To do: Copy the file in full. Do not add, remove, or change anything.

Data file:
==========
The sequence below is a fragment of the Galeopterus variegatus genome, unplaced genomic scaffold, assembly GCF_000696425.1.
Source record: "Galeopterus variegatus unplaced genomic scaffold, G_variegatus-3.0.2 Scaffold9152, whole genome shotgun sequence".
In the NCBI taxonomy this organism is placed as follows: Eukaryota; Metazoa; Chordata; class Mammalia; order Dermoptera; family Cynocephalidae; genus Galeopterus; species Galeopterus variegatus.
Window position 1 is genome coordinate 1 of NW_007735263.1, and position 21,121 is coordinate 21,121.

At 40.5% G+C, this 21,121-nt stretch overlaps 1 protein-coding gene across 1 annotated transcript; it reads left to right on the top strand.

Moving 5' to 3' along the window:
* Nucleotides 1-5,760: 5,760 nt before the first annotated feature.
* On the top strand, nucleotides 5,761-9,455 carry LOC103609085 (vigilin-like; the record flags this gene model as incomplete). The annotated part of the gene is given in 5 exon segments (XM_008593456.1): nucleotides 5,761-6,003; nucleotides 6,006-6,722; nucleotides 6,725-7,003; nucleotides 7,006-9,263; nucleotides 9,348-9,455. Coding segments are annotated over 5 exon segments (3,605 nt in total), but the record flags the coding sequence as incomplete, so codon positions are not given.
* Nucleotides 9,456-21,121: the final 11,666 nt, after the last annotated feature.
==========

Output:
The sequence below is a fragment of the Galeopterus variegatus genome, unplaced genomic scaffold, assembly GCF_000696425.1.
Source record: "Galeopterus variegatus unplaced genomic scaffold, G_variegatus-3.0.2 Scaffold9152, whole genome shotgun sequence".
In the NCBI taxonomy this organism is placed as follows: Eukaryota; Metazoa; Chordata; class Mammalia; order Dermoptera; family Cynocephalidae; genus Galeopterus; species Galeopterus variegatus.
Window position 1 is genome coordinate 1 of NW_007735263.1, and position 21,121 is coordinate 21,121.

At 40.5% G+C, this 21,121-nt stretch overlaps 1 protein-coding gene across 1 annotated transcript; it reads left to right on the top strand.

Moving 5' to 3' along the window:
* Nucleotides 1-5,760: 5,760 nt before the first annotated feature.
* On the top strand, nucleotides 5,761-9,455 carry LOC103609085 (vigilin-like; the record flags this gene model as incomplete). The annotated part of the gene is given in 5 exon segments (XM_008593456.1): nucleotides 5,761-6,003; nucleotides 6,006-6,722; nucleotides 6,725-7,003; nucleotides 7,006-9,263; nucleotides 9,348-9,455. Coding segments are annotated over 5 exon segments (3,605 nt in total), but the record flags the coding sequence as incomplete, so codon positions are not given.
* Nucleotides 9,456-21,121: the final 11,666 nt, after the last annotated feature.